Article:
Synchronous vs. Asynchronous Communication: Build Trust With Students

Posted By Goodkind on May 17, 2022 10:47:38 AM

Read Time: 6 Minutes

Digital communication is broken. In a world of automations, bots and merge fields, you have the chance to stand out. And to connect more authentically with students. But forming loyal bonds with your audience goes far beyond dollars and cents. It’s about building trust that lasts longer, boosts alumni support, and increases school spirit – the intangibles.

A Boston Consulting Group study found that when their buying experience was personalized, people were 40% more likely to spend more than they had planned.

So, how do you create a stronger bond with your students? Bridge the gap between you and them. Personalize your messaging and use an asynchronous approach.

Synchronous vs. asynchronous communication

In today’s digital world, especially after the global pandemic, the topic of asynchronous communication vs. synchronous communication is hotly contested. What does each mean? How do they differ? And which is better for your and your university – not only amongst your team members but with your students as well?

What is synchronous communication?

The more traditional method of communication, synchronous messaging simply means conversations that occur in real-time. An in-person discussion between two friends, a heated customer service phone call, and an on-campus tour are all examples of synchronous communication. 

Does your organization have any elements of synchronous communication internally or externally? Most do. Sync, for short, is the backbone of human communication. It’s how we learned to converse and how we have spoken with one another for thousands of years.

What is asynchronous communication?

What’s changed in the past few decades is the introduction of the internet and other technologies that allow us to talk with each other asynchronously. Asynchronous communication is any communication where one person shares information and doesn’t get a response from the recipient immediately. In other words, there’s a lag between messages.

Async communication has been a hot topic during COVID-19 as companies and universities around the world prioritized their employees’, customers’ and students’ well-being. With a stronger emphasis on work-life balance and mental health, many employers have encouraged their workers to leverage modern communication and remote work. Thus, eliminating the need for teams to be physically present together to get things done.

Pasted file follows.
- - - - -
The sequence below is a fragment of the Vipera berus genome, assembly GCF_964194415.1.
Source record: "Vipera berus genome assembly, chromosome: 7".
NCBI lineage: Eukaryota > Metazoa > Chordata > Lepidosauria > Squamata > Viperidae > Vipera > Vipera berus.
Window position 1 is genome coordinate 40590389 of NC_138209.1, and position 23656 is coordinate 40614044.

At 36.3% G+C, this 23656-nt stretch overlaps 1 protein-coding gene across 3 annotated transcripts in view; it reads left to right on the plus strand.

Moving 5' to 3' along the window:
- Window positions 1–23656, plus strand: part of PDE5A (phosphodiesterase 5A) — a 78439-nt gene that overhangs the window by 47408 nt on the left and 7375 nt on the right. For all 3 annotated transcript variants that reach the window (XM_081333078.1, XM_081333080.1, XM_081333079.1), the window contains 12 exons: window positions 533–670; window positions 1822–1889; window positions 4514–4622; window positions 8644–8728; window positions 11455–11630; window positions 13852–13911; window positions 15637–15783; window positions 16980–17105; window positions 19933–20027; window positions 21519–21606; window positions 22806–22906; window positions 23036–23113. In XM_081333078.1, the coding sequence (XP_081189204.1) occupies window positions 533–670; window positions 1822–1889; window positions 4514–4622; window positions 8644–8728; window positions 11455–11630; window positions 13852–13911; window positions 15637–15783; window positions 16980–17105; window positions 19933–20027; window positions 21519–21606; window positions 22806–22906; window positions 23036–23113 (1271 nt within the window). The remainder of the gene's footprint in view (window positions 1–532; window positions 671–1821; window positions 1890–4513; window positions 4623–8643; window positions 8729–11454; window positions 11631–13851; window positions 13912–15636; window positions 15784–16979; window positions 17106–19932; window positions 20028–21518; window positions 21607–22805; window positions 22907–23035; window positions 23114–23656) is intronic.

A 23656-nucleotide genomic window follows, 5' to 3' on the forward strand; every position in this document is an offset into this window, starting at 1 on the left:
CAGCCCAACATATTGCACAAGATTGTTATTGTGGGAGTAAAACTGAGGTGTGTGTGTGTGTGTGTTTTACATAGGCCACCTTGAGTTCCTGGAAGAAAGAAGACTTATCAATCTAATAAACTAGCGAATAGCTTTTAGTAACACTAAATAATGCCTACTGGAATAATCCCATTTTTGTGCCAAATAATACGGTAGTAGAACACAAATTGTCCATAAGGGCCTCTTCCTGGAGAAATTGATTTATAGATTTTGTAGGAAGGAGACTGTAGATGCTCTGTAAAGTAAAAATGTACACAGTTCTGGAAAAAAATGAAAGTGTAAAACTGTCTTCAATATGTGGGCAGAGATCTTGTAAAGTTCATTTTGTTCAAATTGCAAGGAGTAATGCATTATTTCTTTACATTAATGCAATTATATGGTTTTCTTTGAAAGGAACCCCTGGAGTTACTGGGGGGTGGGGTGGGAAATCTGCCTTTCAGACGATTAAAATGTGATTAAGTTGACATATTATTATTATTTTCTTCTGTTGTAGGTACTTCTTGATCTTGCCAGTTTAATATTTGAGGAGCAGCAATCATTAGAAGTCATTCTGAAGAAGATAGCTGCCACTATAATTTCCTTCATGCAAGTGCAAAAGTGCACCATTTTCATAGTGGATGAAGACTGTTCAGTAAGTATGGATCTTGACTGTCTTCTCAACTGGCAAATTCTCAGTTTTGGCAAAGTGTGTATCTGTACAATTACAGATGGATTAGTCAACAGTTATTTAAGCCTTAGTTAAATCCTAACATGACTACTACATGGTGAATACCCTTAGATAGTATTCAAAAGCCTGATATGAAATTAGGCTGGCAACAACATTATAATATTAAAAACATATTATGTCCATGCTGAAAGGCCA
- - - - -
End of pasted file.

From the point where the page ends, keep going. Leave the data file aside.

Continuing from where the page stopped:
Synchronous and asynchronous communication

Asynchronous work has taken the world by storm. For workers who didn’t need to go to the office everyday, many realized they could work anywhere in the world with an internet signal – despite time zones. Remote work and async communication have allowed team members to accomplish similar, if not even greater, objectives and prioritize work-life balance.

Universities have also used modern communication to message asynchronously with their students as well. Because student-facing team members couldn’t interact physically with prospective students, they had to leverage async communication to put a face to the university’s name, support them, and create loyal bonds. Some universities implemented asynchronous workflows in their student admissions process a decade ago and are now async veterans.


Benefits of asynchronous communication with students

Why does this matter? Asynchronous communication actually helps your students just as much as it helps you and your admissions function.

Opt for flexibility

Your students are not a monolith. Using a mass approach to communicate with all of them at the same time, your admissions team members will tell you that they’re not engaging as many as they’d like. Modern, asynchronous communication technology – like a video tool – allows you to reach your prospective students in the way they wanted to be reached.

TikTok, basketball practice, school, Instagram, after-school programs, piano lessons, college applications. No more competing for students’ time – and losing. Asynchronous workflows allow you to personalize the admissions experience and meet your students where they are with messages that they resonate with.